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Another Year Brings New Challenges, But Olympic Payoff Is Worth It For Softball Star Cat Osterman

By Cat Osterman | July 23, 2020, 12:15 a.m. (ET)

Softball player Cat Osterman poses at a Team USA photoshoot in 2019. 


In 2004, at my Olympic debut in Athens, one moment supersedes the rest.

It was the top of the seventh inning of the gold-medal game. We were up 5-1 on Australia, with one out to go.

Those of us in the dugout were holding hands in anticipation. Then we realized we were too close together to jump over the railing. So we quickly spread out just before the final out was made, and then jumped directly on cue.

Indescribable elation and joy.

The build-up of that last out — along with all the ups and downs and the 10+ hour bus rides we had endured — was all worth it.

It still remains the best moment I’ve ever experienced in sports. I don’t think anything can top winning an Olympic gold medal.

Today is bittersweet, marking one year again to the Olympic Games Tokyo 2021. Our team would like to be over there in Tokyo already, but obviously everyone’s safety and health is the top priority. It’s not under our control, so we just have to take it day by day. That potential indescribable feeling can wait.

Early on during the COVID-19 pandemic, it was fairly easy for me to commit to working out from home and to go pitch in my driveway or a private facility I have access to. But as the pandemic has continued it’s become harder, especially the uncertainty of when it will end.

That was really starting to take a toll on me. It’s no secret I’m older, you know. I retired in 2015, but returned to the diamond in January of 2019.

It still remains the best moment I’ve ever experienced in sports. I don’t think anything can top winning an Olympic gold medal.

I had grown up on Team USA, having joined the USA Softball national team program in 2001 as a 18-year-old. It was my home for 10 years.

So at the end of 2017, when one of my best friends and Olympic teammates, Kelly Kretschman, approached me and said: “You know you want to play again,” the wheels began to turn.

“Maybe,” I replied. “But I don’t want to have to give up my coaching job.”

Being the loyal friend she is, and having worked at Texas State with me two years before, Kelly approached my boss at the school, Ricci Woodard, and let her know that she thought I still wanted to play, but I wouldn’t broach the issue.

Before I knew it, on the way home from a recruiting trip, my boss said, “If you want to try and play in the Olympics again, we’ll figure out how to make it work.”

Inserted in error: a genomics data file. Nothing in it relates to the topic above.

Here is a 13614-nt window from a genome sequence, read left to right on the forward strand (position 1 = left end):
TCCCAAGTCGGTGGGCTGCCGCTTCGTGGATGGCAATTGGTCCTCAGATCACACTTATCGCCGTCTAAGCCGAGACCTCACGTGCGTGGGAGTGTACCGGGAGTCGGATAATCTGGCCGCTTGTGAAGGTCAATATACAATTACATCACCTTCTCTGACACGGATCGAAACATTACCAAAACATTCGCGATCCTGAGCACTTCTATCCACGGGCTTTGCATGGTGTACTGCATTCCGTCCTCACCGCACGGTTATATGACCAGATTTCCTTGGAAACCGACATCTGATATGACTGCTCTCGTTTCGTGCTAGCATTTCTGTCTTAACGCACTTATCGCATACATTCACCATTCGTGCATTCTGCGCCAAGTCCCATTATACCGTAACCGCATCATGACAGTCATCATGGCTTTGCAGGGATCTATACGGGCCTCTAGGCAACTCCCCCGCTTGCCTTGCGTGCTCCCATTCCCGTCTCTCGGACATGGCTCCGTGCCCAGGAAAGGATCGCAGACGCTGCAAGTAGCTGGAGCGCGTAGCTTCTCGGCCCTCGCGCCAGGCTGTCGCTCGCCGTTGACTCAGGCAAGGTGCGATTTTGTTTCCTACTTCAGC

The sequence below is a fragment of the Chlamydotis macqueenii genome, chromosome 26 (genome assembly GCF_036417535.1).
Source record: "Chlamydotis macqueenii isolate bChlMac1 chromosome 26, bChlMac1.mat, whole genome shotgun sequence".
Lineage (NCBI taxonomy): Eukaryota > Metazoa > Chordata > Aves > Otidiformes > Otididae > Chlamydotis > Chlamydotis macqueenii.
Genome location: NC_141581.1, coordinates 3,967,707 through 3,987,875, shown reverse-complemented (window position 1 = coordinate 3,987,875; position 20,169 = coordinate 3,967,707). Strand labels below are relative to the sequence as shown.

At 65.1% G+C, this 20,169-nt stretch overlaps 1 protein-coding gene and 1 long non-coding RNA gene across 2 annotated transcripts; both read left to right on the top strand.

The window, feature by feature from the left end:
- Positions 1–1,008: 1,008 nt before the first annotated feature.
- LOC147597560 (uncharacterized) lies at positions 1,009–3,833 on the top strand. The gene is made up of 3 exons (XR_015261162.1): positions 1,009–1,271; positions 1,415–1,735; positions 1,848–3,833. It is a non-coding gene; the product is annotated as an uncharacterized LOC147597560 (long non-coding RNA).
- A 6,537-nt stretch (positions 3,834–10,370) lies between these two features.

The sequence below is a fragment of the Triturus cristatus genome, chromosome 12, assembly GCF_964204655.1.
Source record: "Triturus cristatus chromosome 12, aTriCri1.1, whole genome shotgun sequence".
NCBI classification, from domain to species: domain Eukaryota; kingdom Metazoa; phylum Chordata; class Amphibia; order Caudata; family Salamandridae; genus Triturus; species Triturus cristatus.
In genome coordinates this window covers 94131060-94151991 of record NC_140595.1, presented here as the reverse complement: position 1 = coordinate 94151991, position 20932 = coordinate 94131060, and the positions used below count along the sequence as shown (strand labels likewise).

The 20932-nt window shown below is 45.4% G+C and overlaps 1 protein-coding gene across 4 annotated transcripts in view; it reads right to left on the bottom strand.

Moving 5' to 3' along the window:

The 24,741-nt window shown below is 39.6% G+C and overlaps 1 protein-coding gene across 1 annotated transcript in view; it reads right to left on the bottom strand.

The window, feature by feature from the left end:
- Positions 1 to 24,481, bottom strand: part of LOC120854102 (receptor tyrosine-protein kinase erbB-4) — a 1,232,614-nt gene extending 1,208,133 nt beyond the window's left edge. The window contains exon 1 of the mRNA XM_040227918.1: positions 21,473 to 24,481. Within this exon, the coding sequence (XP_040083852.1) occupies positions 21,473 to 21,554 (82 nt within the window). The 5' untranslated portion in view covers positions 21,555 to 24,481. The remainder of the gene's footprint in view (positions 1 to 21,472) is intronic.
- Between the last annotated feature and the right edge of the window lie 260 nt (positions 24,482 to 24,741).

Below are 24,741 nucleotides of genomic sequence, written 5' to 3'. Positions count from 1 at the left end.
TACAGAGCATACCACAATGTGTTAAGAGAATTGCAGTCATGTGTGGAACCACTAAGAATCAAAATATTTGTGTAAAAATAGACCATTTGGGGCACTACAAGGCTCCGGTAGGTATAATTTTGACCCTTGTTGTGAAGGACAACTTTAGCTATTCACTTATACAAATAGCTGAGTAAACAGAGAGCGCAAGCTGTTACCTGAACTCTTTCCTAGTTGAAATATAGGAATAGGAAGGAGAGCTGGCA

That was the push I needed. I made phone call to family, friends and USA Softball. I thought I could pitch well enough to help Team USA compete for another gold medal.

Coming out of retirement, I trained enough where I could throw in the bullpen just fine. But it was game situations or hitters standing in — that competitive element — that I needed more of. I had been off the field for over three years. While the competitive fire is the same, it’s not like riding a bike where you just jump back on and all of a sudden remember how to handle everything.

Because of this, at first I looked at the postponement of the Games as another year to train; more time to get ready. Hopefully more game situations. USA Softball also provided some relief by announcing the Olympic team for 2020 will remain in place for 2021.

But to be honest, lately, it’s been tough.

Some days 12 months look like a mountain. If I take too many days off now, it’s harder to get going again than I was younger, so I try not to take too many breaks. When you have a goal or a dream, the long breaks can wait.

I know what the next three months will look like — some of us on the national team have taken up an opportunity with a pro endeavor called Athletes Unlimited stateside — but after that, because of COVID-19, that’s about all I know.

The unpredictability of it is keeping me on my toes.

For now, as we continue to stay close to home, I’ll keep walking my neighborhood each week and keep on tending to my new hobby in the backyard. We’ve constructed two new raised garden beds during quarantine — my squash and zucchini have already produced and died off, but we’ve still got some jalapeño peppers, bell peppers and tomato plants going.

And when it’s finally time to board the plane for Tokyo, I’ll look over at my teammates, most of whom are making their Olympic debuts, and tell them to soak it all in. To stop and smell the roses (or jalapeño peppers, in my case). To recollect themselves. To let themselves play loosely in an environment they’ve been dreaming so much to become a part of, with the entire world watching.

That’s the moment my Olympic career will come full circle, even if it’s now in 2021.

Cat Osterman

Pitcher Cat Osterman won gold and silver medals with the U.S. softball team in 2004 and 2008, and she’s been named to Team USA again for the 2021 Olympic Games in Tokyo, where softball returns to the Games following a 13-year absence.

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Cat Osterman